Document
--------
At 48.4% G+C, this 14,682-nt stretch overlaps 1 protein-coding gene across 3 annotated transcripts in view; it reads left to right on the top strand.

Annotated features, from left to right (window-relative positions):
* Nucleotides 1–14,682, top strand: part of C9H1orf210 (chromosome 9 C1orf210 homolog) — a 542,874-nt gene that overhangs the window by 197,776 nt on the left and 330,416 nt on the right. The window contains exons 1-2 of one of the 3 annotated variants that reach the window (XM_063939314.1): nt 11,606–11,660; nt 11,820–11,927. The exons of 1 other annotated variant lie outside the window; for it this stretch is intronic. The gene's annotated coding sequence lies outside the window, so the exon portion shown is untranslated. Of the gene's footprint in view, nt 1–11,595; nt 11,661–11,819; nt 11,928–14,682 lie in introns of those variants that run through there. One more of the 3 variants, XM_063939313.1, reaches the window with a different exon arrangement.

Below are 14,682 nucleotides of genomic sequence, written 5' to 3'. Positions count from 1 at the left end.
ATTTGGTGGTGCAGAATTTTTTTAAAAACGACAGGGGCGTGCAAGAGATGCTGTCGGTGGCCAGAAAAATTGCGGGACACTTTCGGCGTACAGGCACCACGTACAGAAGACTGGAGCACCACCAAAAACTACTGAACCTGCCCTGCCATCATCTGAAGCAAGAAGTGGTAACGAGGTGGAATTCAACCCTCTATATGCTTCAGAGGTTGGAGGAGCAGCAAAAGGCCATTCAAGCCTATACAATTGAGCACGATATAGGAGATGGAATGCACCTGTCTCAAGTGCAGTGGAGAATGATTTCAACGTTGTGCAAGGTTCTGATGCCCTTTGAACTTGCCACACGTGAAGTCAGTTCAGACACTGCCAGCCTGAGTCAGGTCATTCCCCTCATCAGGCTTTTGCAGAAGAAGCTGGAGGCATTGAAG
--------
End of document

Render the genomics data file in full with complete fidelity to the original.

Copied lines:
At 48.4% G+C, this 14,682-nt stretch overlaps 1 protein-coding gene across 3 annotated transcripts in view; it reads left to right on the top strand.

Annotated features, from left to right (window-relative positions):
* Nucleotides 1–14,682, top strand: part of C9H1orf210 (chromosome 9 C1orf210 homolog) — a 542,874-nt gene that overhangs the window by 197,776 nt on the left and 330,416 nt on the right. The window contains exons 1-2 of one of the 3 annotated variants that reach the window (XM_063939314.1): nt 11,606–11,660; nt 11,820–11,927. The exons of 1 other annotated variant lie outside the window; for it this stretch is intronic. The gene's annotated coding sequence lies outside the window, so the exon portion shown is untranslated. Of the gene's footprint in view, nt 1–11,595; nt 11,661–11,819; nt 11,928–14,682 lie in introns of those variants that run through there. One more of the 3 variants, XM_063939313.1, reaches the window with a different exon arrangement.

Below are 14,682 nucleotides of genomic sequence, written 5' to 3'. Positions count from 1 at the left end.
ATTTGGTGGTGCAGAATTTTTTTAAAAACGACAGGGGCGTGCAAGAGATGCTGTCGGTGGCCAGAAAAATTGCGGGACACTTTCGGCGTACAGGCACCACGTACAGAAGACTGGAGCACCACCAAAAACTACTGAACCTGCCCTGCCATCATCTGAAGCAAGAAGTGGTAACGAGGTGGAATTCAACCCTCTATATGCTTCAGAGGTTGGAGGAGCAGCAAAAGGCCATTCAAGCCTATACAATTGAGCACGATATAGGAGATGGAATGCACCTGTCTCAAGTGCAGTGGAGAATGATTTCAACGTTGTGCAAGGTTCTGATGCCCTTTGAACTTGCCACACGTGAAGTCAGTTCAGACACTGCCAGCCTGAGTCAGGTCATTCCCCTCATCAGGCTTTTGCAGAAGAAGCTGGAGGCATTGAAG